Mayor Nirenberg is firing back against claims by northwest side Councilman Greg Brockhouse that the City has 'wasted' nearly $1.3 million in legal fees fighting to have the 'Evergreen Clause' in the 2011 contract with the San Antonio Professional Firefighters Association dismissed, News Radio 1200 WOAI reports.
“The true outrage is the $6 million that taxpayers have spent on union members’ divorces and child custody cases during the four years since the lawsuit was filed," Nirenberg said. "The legal fund is just one part of the fire union’s unsustainable contract. Taxpayers are paying for the legal fund in lieu of the firefighters coming to the table to negotiate."
Brockhouse, who was a consultant to the San Antonio Professional Firefighters Association before being elected to City Council, said the City has lost twice on the trial and appellate court level, and estimates it will take a year to get the case heard by the Texas Supreme Court. He says the City should drop the lawsuit and he predicted if that happens, the SAPFFA will be at the bargaining table 'within 72 hours.'
A ten year Evergreen Clause in the 2011 contract, which allows the provisions of the existing contract to remain in force for ten years after the three year contract expired allows the SAPFFA to avoid negotiations, because they continue to get pay and benefits under the 2011 agreement.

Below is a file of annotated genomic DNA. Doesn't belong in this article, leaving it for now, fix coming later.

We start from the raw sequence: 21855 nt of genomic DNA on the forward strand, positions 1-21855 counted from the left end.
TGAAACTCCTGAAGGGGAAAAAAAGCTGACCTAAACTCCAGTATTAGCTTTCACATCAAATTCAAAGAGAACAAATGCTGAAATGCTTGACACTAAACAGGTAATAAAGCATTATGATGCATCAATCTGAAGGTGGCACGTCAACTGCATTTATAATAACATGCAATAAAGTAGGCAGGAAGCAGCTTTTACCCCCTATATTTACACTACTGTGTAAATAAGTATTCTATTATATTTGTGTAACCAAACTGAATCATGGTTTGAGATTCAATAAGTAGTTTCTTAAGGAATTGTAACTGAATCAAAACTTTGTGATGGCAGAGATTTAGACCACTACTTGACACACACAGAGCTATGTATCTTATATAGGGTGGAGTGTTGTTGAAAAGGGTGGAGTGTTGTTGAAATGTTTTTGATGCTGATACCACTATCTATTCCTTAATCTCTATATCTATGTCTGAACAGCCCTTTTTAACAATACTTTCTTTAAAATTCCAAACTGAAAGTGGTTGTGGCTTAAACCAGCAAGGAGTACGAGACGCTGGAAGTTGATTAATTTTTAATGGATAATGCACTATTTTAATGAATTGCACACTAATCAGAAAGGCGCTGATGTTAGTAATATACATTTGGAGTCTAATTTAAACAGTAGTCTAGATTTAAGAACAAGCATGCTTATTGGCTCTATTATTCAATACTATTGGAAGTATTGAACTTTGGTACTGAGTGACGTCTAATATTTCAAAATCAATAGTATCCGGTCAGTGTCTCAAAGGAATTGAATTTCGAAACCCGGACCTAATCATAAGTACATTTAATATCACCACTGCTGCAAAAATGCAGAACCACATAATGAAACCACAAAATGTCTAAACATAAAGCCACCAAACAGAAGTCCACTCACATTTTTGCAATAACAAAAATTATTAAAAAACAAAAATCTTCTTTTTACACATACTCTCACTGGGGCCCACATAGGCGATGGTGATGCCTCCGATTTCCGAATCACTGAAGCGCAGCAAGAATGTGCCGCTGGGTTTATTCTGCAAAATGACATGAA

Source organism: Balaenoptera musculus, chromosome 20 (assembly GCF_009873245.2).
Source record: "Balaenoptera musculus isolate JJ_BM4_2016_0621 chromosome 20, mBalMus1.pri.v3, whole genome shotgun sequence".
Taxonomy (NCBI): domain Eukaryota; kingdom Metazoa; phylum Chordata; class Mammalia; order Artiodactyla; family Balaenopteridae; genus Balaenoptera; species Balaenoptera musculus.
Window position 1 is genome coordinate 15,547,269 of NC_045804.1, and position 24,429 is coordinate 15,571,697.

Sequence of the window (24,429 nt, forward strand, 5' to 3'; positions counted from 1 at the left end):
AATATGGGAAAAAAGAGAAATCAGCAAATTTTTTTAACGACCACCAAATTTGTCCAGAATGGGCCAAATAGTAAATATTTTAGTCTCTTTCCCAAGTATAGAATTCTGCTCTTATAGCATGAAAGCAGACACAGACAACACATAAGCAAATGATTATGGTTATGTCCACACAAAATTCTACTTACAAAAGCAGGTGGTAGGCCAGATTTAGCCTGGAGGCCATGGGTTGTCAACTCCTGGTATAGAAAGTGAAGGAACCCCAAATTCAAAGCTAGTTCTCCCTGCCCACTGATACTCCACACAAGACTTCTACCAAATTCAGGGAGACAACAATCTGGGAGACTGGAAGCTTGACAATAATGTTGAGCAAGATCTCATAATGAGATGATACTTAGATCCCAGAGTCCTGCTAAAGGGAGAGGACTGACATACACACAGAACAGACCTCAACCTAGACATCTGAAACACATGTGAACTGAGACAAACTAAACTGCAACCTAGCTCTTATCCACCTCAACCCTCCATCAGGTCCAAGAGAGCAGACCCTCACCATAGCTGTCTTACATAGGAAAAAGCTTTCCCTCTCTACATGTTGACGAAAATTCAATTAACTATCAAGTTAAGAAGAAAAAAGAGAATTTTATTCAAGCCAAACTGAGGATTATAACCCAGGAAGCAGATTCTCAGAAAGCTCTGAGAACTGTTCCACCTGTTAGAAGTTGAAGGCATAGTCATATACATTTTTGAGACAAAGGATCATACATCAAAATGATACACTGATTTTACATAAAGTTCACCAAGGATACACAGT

Nirenberg says among the benefits they receive, which the City is attempting to roll back, include 'zero premium' health insurance for themselves and their spouses, which has cost taxpayers $90 million.
The City has offered a compromise which includes pay raises, and allows the firefighters to continue to get their own personal health insurance without premiums, but requires premiums be paid on dependent coverage, and eliminates the legal defense fund.
“In total, the fire and police contracts cost taxpayers nearly $600 million a year, so the legal fees are a relatively small cost of doing business, especially if they result in an agreement such as the mediated settlement with the police union, which avoids nearly $90 million in healthcare costs," Nirenberg said.